Radeon Open Compute

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Radeon Open Compute (ROCm)
ROCmlogo.jpg
Developer(s)AMD
Stable release
3.7 / August 18, 2020; 42 days ago (2020-08-18)
Repositorygithub.com /RadeonOpenCompute/ROCm
Operating systemLinux
TypeGPU compute
LicenseMIT-like
Websiterocmdocs.amd.com /en/latest/index.html

Radeon Open Compute (ROCm) is a open source development platform for GPU computing that consists of a variety of frameworks, programming models and tools. The most interesting and practically usable part of ROCm for most home users is the OpenCL support. Mesas Clover implementation is limited to OpenCL 1.2, installing ROCm is a requirement to use anything that requires OpenCL 2.0

ROCm is a complete GPU compute suite with support for a lot more than OpenCL. You can install all parts of it use it for things like OpenMP or just install the few packages you need to get OpenCL 2.0 working.

Supported Platforms

You need a fairly new AMD graphics card or the right graphics card to use ROCm. Some cards within the same older generations are supported while others are not. Newer generation (Vega/Nav) GPUs are supported but APUs are not.

You will need a CPU and motherboard combination with support for PCIe 3.0 with PCIe atomics. You have this if you have a moderately recent computer. You can use any machine with a AMD Ryzen CPU or APU or a Intel i3, i5, i7 or i9 that is Haswell or newer. You can also use AMD Threadripper and EPYC CPUs and newer Intel Xeons. The GPU should be in a slot that is connected to the processors root I/O controller (not the bottom x16 slot on consumer motherboards that is in reality a x4 PCIe slot going through the motherboards chipset). You can check how PCIe devices are connected by running lspci -tv.

AMD ROCm Support
GPU Family Generation ROCm status
CAPE VERDE, PITCAIRN, TAHITI, OLAND, HAINAN gfx6 Dialog-cancel.svg
BONAIRE, KABINI, MULLINS, KAVERI, HAWAII gfx7 Dialog-cancel.svg
HAWAII gfx7 Dialog-ok.svg
TONGA, ICELAND/TOPAZ, CARRIZO, STONEY, VEGAM gfx8 Dialog-cancel.svg
FIJI, POLARIS10, POLARIS11, POLARIS12 gfx8 Dialog-ok.svg
VEGA10, VEGA12, VEGA20 gfx9 Dialog-ok.svg
RAVEN, RENOIR gfx9 Dialog-cancel.svg
NAVI10, NAVI14 gfx10 Dialog-ok.svg
CICHLID, FLOUNDER Blond-anime-girl-with-red-questionmark.png Blond-anime-girl-with-red-questionmark.png

You will ideally want Linux kernel 5.6 or newer. The amdkfd driver in kernels prior to 5.6 limits the GPUs system memory use to 3/8ths of total memory. 5.6+ allows the GPU to use up to 15/16ths.

Installation

ROCm supports a rather limited number of GNU/Linux distributions. AMD officially only supports:

  • Ubuntu 20.04 and 18.04.4
  • CentOS 7.8 & RHEL 7.8
  • CentOS 8.2 & RHEL 8.2
  • SLES 15 SP1

This is unfortunate because compiling ROCm is a problem (to put it mildly). You can, luckily, get the packages to work on non-supported distributions.

You must use the amdgpu kernel module for your AMD GPU/APU (radeon will not work) and your kernel must be compiled with CONFIG_HSA_AMD=y or m ("HSA kernel driver for AMD GPU devices").

The ROCm GitHub Page has instructions for the "supported" distributions. You should install the rock-dkms package if you are installing on a system with a Linux kernel <=5.4. Do not install it if you are using a newer kernel.

Fedora 32, OpenCL only

Kemonomimi rabbit.svg
Note: Following these simple steps will give you OpenCL 2.2 support so you can use OpenCL 2.x applications. You will need additional packages such as AOMP (A custom LLVM build) to use things like OpenMP.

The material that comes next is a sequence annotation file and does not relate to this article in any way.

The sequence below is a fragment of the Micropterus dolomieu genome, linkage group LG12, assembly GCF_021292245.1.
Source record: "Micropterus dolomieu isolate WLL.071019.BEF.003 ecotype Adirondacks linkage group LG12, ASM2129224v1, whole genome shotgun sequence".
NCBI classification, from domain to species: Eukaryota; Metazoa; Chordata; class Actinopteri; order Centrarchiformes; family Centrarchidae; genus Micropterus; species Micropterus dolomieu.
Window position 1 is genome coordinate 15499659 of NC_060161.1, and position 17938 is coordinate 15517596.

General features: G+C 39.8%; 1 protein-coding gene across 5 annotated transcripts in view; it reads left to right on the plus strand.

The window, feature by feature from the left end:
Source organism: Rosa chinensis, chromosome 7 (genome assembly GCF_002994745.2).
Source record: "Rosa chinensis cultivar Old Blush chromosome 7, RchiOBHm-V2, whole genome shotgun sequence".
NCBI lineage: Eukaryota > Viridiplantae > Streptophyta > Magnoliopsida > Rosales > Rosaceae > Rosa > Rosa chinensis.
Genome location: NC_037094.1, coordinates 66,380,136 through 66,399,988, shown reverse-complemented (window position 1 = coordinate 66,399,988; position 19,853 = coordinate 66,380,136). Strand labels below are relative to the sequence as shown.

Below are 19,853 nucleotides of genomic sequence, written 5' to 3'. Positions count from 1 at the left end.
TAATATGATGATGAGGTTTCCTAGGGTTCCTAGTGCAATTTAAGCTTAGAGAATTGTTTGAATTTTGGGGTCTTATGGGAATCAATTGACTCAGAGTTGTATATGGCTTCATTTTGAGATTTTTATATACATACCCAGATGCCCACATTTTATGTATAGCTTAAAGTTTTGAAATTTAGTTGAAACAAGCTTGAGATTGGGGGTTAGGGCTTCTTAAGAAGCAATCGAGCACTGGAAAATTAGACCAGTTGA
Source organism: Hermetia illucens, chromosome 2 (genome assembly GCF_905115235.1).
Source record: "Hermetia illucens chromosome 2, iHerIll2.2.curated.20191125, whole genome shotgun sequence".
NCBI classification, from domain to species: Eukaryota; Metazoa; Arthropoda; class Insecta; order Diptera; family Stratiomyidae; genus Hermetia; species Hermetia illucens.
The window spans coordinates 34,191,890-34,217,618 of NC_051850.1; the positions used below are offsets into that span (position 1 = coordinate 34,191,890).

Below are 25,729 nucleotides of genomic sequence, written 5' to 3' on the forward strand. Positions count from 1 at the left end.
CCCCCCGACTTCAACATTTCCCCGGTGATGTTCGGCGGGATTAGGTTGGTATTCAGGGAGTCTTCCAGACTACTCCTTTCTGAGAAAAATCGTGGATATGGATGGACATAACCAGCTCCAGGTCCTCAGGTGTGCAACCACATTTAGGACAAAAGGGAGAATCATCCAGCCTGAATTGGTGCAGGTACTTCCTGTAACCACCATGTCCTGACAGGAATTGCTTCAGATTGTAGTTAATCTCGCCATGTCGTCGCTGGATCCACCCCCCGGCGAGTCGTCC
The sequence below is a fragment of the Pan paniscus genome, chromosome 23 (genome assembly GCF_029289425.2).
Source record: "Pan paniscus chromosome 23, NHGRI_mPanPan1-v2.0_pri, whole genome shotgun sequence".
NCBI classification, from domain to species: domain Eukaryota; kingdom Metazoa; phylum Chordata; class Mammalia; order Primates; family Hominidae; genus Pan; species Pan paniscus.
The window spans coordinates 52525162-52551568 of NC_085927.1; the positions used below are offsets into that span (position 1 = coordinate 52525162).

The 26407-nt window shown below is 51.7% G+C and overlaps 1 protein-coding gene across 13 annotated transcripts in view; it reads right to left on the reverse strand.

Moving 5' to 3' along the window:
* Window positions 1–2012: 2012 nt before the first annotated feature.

First, add the "yum" ROCm repository meant for RHEL:

echo '[ROCm]
name=ROCm
baseurl=http://repo.radeon.com/rocm/yum/3.7/
enabled=1
gpgcheck=1' > /etc/yum.repos.d/rocm.repo

Next, add the GnuPG key used to sign the packages in that repository (or switch to gpgcheck=0 in rocm.repo if you want to live dangerously):

rpmkeys --import http://repo.radeon.com/rocm/rocm.gpg.key

You can, and probably should, eradicate all other OpenCL implementations from your system before you proceed to installing ROCm:

dnf -y remove hsakmt pocl beignet  mesa-libOpenCL

You can now proceed with installing the actual ROCm packages you need:

dnf -y install hsakmt-roct npth-devel hsa-ext-rocr-dev rocm-utils rocm-opencl rocm-opencl-devel hip-base

ROCm (3.7.0, anyway) is installed to /opt/rocm-3.7.0/ and the OpenCL library required by the OpenCL .icd file it installs is placed in /opt/rocm-3.7.0/opencl/lib/libamdocl64.so. That is not in the regular library path so it will not be found when you run clinfo or other applications trying to use OpenCL. This is actually a minor problem that can be fixed with a simple

echo /opt/rocm-3.7.0/opencl/lib/libamdocl64.so > /etc/OpenCL/vendors/amdocl64_30700.icd

That's it. Running clinfo (provided by a system package called clinfo, you likely have it) should now show Platform Name: AMD Accelerated Parallel Processing and a whole lot of incriminating information about your graphics card.

Testing If ROCm Is Working

The very simple program clpeak, available as a package with that name, can be used to test if it is actually working. clpeak is a OpenCL benchmarking program. It will test Global memory bandwidth (GBPS), Single-precision compute (GFLOPS), half-precision compute (GFLOPS), Double-precision compute (GFLOPS) and Integer compute (GIOPS) and print a list such as

Platform: AMD Accelerated Parallel Processing
  Device: gfx803
    Driver version  : 3182.0 (HSA1.1,LC) (Linux x64)
    Compute units   : 32
    Clock frequency : 1268 MHz

    Global memory bandwidth (GBPS)
      float   : 143.32
      float2  : 145.39
      float4  : 151.33
      float8  : 152.71
      float16 : 129.04

    Single-precision compute (GFLOPS)
      float   : 4910.25
      float2  : 4352.29
      float4  : 4490.20
      float8  : 3740.20
      float16 : 3353.13
(..and more)

See also

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